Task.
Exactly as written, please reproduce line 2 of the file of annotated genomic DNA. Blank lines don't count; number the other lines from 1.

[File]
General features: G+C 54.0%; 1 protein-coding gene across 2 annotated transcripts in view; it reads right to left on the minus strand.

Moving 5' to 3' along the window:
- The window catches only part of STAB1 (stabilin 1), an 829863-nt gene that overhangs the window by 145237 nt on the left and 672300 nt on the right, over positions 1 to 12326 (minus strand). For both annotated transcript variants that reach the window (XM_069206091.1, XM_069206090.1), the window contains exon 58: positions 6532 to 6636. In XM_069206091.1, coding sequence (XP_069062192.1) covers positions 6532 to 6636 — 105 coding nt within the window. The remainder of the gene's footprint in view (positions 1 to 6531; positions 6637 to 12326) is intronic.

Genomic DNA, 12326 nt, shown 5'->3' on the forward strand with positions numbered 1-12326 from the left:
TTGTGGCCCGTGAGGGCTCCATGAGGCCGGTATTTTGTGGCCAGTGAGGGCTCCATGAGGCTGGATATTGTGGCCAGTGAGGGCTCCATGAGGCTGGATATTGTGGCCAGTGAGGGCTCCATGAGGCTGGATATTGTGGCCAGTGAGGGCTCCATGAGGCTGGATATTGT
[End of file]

Moving 5' to 3' along the window: